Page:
Here we can practise basic Acol opening bids.
You must open all hands with 12 or more high card points (hcp). You can also open at the one-level with 10 or 11 points if the hand satisfies the rule of 20.
If you are balanced, bid as follows:
|0-11||Pass. Hopefully partner will show a suit you can support.|
|15-17||Open a suit, planning to rebid in NT|
|18-19||Open a suit, planning to jump rebid in NT|
|23+||Open 2♣, planning to rebid in NT|
If you are opening a suit, and have less than 20 hcp, open your longest suit. Don't worry too much about the strength of the suit, it is the shape that counts. When you have equal longest suits:
With two four card suits, bid the lowest first (leaving room for partner to bid your higher suit at the 1-level).
With two five card suits, bid the highest first.
With three four card suits (4-4-4-1), if there are three suits in a row (a black singleton), open the middle suit, otherwise (a red singleton) open the suit below the gap:
4441 4414 4144 1444.
With at least 20 hcp and a 5-card suit or better, open 2♣, planning to rebid the suit.
With a balanced 20-22 hcp, open 2NT
With a balanced 23-24 hcp, open 2♣, planning to rebid 2NT.
With a balanced 25+ hcp, open 2♣, planning to rebid 3NT.
More information: NZ Bridge Lesson: Strong Openings
With less than an opening hand, you might still be able to open the bidding if you have a long suit. The objective is to take bidding space away from the opponents.
With a good 6-card suit in !D, !h, or ♠, and 6-10 hcp, open your suit at the 2-level: 2!D, 2!H, or 2♠
With a good 7-card suit in ♣ !d, !h, or ♠, and 6-10 hcp, open your suit at the 3-level: 3!C, 3!D, 3!H, or 3!S
How good should it be? This is a matter for partnership agreement. In the exercises below we assume your pre-empts are sound - reasonable high-card strength in your long suit.
What are good features for your pre-empt? Holding intermediate cards in your suit (10, 9, 8, 7); having a singleton or void; being not vulnerable vs. vulnerable opponents; being in first or third position.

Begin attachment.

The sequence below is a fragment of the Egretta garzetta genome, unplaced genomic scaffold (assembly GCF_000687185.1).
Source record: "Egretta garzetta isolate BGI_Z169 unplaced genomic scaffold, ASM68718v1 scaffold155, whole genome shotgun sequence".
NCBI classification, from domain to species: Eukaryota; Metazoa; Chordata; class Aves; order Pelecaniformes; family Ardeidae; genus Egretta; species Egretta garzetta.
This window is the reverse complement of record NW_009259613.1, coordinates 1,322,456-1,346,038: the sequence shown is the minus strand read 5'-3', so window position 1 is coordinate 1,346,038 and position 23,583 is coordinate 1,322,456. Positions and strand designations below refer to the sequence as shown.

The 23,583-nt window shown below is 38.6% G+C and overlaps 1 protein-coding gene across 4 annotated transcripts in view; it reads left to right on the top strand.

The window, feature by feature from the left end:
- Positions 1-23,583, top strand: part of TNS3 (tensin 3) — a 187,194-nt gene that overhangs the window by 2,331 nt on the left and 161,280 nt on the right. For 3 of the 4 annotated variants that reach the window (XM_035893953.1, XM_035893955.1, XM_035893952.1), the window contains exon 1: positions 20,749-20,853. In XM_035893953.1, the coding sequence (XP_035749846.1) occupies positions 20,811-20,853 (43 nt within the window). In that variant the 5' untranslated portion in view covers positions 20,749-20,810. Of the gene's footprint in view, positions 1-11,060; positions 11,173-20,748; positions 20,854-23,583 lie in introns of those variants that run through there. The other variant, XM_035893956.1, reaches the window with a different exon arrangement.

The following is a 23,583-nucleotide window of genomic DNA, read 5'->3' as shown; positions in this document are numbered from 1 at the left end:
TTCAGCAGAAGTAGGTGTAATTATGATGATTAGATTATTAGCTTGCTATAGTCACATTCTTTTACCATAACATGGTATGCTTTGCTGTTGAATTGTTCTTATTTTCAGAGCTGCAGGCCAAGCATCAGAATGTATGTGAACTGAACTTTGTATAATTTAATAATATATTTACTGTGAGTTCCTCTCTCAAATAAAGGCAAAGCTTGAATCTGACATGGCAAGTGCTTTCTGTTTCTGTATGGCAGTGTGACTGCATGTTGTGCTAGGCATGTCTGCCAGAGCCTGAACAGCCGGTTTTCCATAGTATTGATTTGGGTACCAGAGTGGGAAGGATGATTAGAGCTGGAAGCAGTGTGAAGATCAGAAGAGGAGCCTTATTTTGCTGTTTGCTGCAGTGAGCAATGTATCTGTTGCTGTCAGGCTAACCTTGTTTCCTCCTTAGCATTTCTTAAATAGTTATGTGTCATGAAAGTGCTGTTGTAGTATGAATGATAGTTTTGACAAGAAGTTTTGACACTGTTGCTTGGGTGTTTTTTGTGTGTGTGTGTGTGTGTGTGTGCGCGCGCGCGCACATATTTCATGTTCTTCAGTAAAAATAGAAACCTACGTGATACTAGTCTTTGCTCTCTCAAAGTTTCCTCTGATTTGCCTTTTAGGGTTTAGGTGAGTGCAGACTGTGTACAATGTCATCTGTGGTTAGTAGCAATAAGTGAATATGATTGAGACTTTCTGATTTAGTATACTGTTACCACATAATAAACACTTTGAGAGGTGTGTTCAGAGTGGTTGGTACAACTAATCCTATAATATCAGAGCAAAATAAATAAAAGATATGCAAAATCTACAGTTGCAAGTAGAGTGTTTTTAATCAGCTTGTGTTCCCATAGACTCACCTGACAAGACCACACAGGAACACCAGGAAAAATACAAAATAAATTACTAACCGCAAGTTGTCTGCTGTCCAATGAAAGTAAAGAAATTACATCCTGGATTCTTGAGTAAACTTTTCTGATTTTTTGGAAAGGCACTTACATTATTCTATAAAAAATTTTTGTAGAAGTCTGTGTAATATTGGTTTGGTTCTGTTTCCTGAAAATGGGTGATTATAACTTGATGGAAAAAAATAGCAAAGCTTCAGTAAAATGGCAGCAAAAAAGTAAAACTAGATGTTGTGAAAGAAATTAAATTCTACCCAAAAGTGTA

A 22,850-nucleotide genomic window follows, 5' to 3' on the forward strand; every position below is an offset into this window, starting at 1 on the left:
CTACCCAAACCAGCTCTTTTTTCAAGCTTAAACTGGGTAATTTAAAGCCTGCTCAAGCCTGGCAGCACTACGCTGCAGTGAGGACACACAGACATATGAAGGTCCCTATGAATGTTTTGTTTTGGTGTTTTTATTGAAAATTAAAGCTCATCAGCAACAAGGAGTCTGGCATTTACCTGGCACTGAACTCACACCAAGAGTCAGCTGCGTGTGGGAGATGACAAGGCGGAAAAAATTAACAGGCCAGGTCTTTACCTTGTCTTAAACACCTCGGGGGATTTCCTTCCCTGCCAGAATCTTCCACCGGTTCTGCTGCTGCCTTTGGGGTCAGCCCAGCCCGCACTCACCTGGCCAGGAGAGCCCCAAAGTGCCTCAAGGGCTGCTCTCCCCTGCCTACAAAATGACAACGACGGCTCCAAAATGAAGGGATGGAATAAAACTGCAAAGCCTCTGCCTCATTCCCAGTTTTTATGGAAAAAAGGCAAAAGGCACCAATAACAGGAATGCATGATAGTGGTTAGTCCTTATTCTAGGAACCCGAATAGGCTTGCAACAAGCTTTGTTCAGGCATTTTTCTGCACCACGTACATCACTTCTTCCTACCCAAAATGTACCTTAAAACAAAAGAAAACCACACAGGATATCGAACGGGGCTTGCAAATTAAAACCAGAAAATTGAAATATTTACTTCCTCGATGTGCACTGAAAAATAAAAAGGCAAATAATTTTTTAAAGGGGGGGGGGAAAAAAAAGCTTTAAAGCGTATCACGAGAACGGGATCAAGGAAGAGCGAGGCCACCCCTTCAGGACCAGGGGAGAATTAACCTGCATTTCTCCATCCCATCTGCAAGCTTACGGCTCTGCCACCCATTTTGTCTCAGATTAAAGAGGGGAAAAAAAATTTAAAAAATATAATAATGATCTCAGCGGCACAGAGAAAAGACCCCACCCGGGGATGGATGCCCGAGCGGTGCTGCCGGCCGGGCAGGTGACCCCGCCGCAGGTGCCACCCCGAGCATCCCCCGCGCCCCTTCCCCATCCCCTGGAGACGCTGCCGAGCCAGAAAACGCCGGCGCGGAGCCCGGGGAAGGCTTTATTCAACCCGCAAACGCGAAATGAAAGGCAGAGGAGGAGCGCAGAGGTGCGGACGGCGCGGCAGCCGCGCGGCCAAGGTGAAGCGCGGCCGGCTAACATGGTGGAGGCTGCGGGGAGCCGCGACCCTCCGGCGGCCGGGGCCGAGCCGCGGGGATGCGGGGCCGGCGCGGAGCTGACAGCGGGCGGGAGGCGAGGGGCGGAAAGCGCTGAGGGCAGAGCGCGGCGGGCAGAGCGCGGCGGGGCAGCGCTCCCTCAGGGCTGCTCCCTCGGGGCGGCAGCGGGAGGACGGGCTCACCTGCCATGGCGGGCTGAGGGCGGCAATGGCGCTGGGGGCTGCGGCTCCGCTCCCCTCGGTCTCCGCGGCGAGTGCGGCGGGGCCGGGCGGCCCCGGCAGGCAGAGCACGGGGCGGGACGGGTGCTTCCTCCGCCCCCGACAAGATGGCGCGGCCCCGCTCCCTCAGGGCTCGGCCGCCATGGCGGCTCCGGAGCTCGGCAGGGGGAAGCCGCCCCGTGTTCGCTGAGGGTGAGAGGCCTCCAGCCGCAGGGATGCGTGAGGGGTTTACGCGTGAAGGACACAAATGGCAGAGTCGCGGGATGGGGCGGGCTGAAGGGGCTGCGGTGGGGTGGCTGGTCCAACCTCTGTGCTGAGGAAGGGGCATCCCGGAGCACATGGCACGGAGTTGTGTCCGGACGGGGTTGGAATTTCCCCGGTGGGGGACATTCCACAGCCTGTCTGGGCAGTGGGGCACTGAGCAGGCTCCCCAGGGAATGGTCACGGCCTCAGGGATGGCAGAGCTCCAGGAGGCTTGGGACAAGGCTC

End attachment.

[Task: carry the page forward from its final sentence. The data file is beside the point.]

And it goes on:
What are bad features in a pre-empt? High cards in side suits; a side 4-card major suit (even a 3-card major may mean you lose a major fit); being vulnerable; being in second position.
Does vulnerability matter? Yes. A common guideline is The Rule of 2 and 3: calculate how many tricks you think you can take in your own hand, and, if vulnerable, add 2, and if not vulnerable, add 3, to calculate the level to bid to.
More information: NZ Bridge Lesson: Pre-emptive Openings
You can practise opening bids on the hand below...
You should always open the bidding with 12+ high card points. You can also open the bidding with slightly fewer than 12 points when you have a shapely hand. Use the Rule of 20—which states that you can open when your high card points added to the number of cards in your two longest suits adds to at least 20. But you don't need to all that adding—just use these shortcuts:
With 12 hcp or more: always open
With 11 hcp: open if your shape is 5-4 or better
With 10 hcp: open if your shape is 6-4 or 5-5 or better
You can use your discretion not to open shapely hands if your long suits are short in high cards.
Balanced hands are these shapes:
In other words, no singleton or void, and at most one doubleton.
In the Acol bidding system, when you are 5-3-3-2 and your 5-card suit is a major, you open in the major rather than NT.